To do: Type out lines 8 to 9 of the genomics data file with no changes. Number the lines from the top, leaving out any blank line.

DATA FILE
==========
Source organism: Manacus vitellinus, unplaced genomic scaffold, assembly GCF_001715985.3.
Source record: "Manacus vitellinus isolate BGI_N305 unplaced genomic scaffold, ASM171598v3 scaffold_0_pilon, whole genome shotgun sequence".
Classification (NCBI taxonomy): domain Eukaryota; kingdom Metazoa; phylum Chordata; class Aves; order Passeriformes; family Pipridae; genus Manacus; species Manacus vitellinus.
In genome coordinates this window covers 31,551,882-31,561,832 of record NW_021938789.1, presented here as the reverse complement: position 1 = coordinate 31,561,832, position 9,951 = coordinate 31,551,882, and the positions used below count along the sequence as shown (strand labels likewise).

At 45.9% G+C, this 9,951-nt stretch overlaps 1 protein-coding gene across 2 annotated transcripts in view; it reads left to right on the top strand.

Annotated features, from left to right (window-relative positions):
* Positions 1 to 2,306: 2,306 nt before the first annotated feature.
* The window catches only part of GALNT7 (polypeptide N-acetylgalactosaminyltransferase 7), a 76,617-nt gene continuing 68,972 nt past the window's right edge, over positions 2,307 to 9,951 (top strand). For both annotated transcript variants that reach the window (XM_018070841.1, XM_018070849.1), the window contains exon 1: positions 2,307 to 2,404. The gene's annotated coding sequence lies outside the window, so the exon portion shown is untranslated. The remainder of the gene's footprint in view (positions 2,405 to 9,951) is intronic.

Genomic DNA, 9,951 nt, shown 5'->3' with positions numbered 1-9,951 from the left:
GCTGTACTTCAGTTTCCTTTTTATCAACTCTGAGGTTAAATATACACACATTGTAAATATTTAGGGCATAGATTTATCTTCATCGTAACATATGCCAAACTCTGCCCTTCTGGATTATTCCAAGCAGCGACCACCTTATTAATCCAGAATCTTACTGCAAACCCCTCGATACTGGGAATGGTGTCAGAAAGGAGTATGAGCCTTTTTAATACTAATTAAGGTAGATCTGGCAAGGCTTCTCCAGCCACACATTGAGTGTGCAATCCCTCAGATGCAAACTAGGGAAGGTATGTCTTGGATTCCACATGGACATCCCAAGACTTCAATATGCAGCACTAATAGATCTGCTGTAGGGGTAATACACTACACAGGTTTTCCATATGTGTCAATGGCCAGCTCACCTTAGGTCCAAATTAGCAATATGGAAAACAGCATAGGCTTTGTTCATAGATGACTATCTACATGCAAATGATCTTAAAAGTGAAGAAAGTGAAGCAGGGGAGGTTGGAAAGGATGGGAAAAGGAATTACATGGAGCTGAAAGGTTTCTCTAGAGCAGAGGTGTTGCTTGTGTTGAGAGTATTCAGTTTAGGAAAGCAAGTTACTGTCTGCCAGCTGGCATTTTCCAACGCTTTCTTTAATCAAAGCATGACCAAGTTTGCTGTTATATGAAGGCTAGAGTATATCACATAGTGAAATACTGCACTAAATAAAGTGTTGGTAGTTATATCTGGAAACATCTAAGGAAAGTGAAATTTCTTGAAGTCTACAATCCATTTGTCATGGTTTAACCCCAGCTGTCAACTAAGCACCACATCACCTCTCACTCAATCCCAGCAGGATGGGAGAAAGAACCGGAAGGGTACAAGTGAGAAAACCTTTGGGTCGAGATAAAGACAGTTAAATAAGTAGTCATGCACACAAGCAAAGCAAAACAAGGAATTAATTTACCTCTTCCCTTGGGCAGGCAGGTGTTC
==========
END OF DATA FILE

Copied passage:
* The window catches only part of GALNT7 (polypeptide N-acetylgalactosaminyltransferase 7), a 76,617-nt gene continuing 68,972 nt past the window's right edge, over positions 2,307 to 9,951 (top strand). For both annotated transcript variants that reach the window (XM_018070841.1, XM_018070849.1), the window contains exon 1: positions 2,307 to 2,404. The gene's annotated coding sequence lies outside the window, so the exon portion shown is untranslated. The remainder of the gene's footprint in view (positions 2,405 to 9,951) is intronic.

Genomic DNA, 9,951 nt, shown 5'->3' with positions numbered 1-9,951 from the left: